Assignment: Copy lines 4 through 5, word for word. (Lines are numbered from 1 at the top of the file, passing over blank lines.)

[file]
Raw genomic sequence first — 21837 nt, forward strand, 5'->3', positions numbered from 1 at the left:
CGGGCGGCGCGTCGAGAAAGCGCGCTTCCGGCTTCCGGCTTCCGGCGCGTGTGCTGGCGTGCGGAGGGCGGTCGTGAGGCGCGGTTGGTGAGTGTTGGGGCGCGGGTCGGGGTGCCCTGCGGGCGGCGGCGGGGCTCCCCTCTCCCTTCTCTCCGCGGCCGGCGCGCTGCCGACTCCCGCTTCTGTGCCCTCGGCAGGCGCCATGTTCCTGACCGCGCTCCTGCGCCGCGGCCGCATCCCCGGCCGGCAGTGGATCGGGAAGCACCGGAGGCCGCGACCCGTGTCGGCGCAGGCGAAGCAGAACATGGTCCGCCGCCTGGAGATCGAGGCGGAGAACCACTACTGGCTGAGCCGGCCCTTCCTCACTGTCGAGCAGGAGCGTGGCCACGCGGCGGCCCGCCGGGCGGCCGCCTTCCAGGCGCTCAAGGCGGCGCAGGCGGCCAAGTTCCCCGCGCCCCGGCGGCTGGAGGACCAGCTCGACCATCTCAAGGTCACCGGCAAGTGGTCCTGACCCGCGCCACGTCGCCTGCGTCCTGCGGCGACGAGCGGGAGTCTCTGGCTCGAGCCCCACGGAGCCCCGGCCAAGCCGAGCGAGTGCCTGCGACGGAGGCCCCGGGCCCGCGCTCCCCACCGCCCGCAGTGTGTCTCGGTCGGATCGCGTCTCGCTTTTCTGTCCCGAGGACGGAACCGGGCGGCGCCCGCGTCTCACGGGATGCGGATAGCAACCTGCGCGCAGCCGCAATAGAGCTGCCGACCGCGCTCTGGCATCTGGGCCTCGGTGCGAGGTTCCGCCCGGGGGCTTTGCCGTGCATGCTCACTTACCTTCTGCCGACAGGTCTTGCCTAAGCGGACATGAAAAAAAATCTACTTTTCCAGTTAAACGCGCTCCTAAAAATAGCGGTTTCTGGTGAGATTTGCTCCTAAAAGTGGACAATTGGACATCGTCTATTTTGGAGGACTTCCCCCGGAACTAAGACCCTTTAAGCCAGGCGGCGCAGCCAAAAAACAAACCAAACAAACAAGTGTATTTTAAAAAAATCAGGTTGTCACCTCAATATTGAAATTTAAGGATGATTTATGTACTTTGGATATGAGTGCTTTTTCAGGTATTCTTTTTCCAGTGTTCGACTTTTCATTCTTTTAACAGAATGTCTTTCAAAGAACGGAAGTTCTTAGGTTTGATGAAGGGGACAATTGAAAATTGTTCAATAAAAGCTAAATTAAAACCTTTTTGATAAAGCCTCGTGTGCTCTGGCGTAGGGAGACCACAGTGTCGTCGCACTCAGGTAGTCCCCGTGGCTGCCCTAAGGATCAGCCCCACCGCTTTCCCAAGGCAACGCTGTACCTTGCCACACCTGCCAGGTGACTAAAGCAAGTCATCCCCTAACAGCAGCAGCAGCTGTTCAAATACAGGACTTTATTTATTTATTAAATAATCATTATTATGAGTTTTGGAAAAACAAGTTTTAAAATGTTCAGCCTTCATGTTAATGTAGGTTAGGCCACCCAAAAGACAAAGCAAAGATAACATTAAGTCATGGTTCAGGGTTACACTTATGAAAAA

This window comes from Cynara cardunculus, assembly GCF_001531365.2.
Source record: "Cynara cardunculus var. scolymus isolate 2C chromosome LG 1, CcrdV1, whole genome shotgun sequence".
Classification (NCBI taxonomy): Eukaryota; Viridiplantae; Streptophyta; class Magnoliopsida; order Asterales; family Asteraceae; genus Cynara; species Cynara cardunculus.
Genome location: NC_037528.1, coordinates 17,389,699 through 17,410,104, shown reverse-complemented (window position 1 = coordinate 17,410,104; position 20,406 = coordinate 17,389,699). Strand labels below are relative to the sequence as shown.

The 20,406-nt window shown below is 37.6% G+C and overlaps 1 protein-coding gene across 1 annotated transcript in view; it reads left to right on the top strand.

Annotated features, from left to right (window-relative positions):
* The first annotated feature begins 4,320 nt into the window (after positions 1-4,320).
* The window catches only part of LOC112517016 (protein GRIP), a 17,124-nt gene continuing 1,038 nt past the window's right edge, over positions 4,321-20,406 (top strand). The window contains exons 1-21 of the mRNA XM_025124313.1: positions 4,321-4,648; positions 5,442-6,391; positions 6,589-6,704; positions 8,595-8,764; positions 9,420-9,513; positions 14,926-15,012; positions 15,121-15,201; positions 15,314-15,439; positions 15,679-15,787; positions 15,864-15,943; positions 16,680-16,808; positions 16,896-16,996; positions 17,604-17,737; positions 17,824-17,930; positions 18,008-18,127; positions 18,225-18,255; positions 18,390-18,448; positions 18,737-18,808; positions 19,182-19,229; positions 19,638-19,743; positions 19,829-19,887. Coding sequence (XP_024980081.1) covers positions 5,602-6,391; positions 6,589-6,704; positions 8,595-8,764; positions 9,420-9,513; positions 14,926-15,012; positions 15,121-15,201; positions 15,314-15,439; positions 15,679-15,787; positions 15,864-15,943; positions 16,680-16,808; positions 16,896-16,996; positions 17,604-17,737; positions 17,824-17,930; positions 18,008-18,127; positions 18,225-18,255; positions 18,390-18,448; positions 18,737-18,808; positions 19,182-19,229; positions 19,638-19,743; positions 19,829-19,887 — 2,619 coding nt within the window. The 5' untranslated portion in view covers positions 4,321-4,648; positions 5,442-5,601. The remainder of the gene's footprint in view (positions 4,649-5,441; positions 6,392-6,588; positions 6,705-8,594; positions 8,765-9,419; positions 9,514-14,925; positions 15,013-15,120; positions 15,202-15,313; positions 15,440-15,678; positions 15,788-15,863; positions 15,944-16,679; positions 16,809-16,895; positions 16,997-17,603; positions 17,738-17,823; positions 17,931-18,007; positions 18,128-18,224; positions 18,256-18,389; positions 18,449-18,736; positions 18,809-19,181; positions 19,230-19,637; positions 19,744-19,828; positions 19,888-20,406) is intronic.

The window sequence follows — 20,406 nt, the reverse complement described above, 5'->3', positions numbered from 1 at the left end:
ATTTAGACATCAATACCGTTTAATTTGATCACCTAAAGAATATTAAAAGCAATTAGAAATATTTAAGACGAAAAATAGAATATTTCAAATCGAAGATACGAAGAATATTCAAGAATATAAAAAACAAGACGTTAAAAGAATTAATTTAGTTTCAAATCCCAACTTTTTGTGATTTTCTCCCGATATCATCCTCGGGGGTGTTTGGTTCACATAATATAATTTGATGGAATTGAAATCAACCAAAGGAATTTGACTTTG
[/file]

Source record: "Cynara cardunculus var. scolymus isolate 2C chromosome LG 1, CcrdV1, whole genome shotgun sequence".
Classification (NCBI taxonomy): Eukaryota; Viridiplantae; Streptophyta; class Magnoliopsida; order Asterales; family Asteraceae; genus Cynara; species Cynara cardunculus.